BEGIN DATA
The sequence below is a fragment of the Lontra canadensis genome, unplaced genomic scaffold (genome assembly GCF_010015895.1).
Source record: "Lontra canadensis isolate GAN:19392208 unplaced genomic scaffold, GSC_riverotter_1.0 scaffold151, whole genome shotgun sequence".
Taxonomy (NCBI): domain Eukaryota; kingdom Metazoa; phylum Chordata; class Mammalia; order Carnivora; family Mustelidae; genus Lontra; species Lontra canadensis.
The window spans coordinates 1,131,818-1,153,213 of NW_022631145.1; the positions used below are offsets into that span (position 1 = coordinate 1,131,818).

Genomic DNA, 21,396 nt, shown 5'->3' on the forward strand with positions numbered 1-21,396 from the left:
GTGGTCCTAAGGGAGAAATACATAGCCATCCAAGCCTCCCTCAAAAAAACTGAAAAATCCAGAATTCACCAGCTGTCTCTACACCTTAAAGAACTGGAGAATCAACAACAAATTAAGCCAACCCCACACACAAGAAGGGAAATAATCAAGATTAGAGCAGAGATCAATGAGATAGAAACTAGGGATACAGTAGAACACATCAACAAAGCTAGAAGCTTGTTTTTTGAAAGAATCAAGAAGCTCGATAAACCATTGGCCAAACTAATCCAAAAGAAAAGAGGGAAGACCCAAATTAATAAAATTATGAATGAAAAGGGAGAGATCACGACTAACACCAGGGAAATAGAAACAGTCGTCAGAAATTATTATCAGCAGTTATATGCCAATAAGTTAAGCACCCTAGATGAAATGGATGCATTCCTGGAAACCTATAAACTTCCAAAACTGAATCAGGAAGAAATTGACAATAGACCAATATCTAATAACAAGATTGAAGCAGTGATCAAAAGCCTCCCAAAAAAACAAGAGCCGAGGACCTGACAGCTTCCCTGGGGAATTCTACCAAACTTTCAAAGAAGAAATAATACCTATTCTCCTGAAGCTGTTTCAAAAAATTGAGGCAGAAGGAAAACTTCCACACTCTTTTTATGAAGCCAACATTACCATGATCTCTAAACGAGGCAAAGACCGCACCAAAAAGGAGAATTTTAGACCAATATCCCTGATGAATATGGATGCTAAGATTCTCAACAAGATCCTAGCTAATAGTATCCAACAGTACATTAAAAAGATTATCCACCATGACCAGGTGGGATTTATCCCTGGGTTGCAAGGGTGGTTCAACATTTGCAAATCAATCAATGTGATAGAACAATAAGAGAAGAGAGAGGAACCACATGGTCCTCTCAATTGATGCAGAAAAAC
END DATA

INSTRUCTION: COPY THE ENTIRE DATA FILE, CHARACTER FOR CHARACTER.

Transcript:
The sequence below is a fragment of the Lontra canadensis genome, unplaced genomic scaffold (genome assembly GCF_010015895.1).
Source record: "Lontra canadensis isolate GAN:19392208 unplaced genomic scaffold, GSC_riverotter_1.0 scaffold151, whole genome shotgun sequence".
Taxonomy (NCBI): domain Eukaryota; kingdom Metazoa; phylum Chordata; class Mammalia; order Carnivora; family Mustelidae; genus Lontra; species Lontra canadensis.
The window spans coordinates 1,131,818-1,153,213 of NW_022631145.1; the positions used below are offsets into that span (position 1 = coordinate 1,131,818).

Genomic DNA, 21,396 nt, shown 5'->3' on the forward strand with positions numbered 1-21,396 from the left:
GTGGTCCTAAGGGAGAAATACATAGCCATCCAAGCCTCCCTCAAAAAAACTGAAAAATCCAGAATTCACCAGCTGTCTCTACACCTTAAAGAACTGGAGAATCAACAACAAATTAAGCCAACCCCACACACAAGAAGGGAAATAATCAAGATTAGAGCAGAGATCAATGAGATAGAAACTAGGGATACAGTAGAACACATCAACAAAGCTAGAAGCTTGTTTTTTGAAAGAATCAAGAAGCTCGATAAACCATTGGCCAAACTAATCCAAAAGAAAAGAGGGAAGACCCAAATTAATAAAATTATGAATGAAAAGGGAGAGATCACGACTAACACCAGGGAAATAGAAACAGTCGTCAGAAATTATTATCAGCAGTTATATGCCAATAAGTTAAGCACCCTAGATGAAATGGATGCATTCCTGGAAACCTATAAACTTCCAAAACTGAATCAGGAAGAAATTGACAATAGACCAATATCTAATAACAAGATTGAAGCAGTGATCAAAAGCCTCCCAAAAAAACAAGAGCCGAGGACCTGACAGCTTCCCTGGGGAATTCTACCAAACTTTCAAAGAAGAAATAATACCTATTCTCCTGAAGCTGTTTCAAAAAATTGAGGCAGAAGGAAAACTTCCACACTCTTTTTATGAAGCCAACATTACCATGATCTCTAAACGAGGCAAAGACCGCACCAAAAAGGAGAATTTTAGACCAATATCCCTGATGAATATGGATGCTAAGATTCTCAACAAGATCCTAGCTAATAGTATCCAACAGTACATTAAAAAGATTATCCACCATGACCAGGTGGGATTTATCCCTGGGTTGCAAGGGTGGTTCAACATTTGCAAATCAATCAATGTGATAGAACAATAAGAGAAGAGAGAGGAACCACATGGTCCTCTCAATTGATGCAGAAAAAC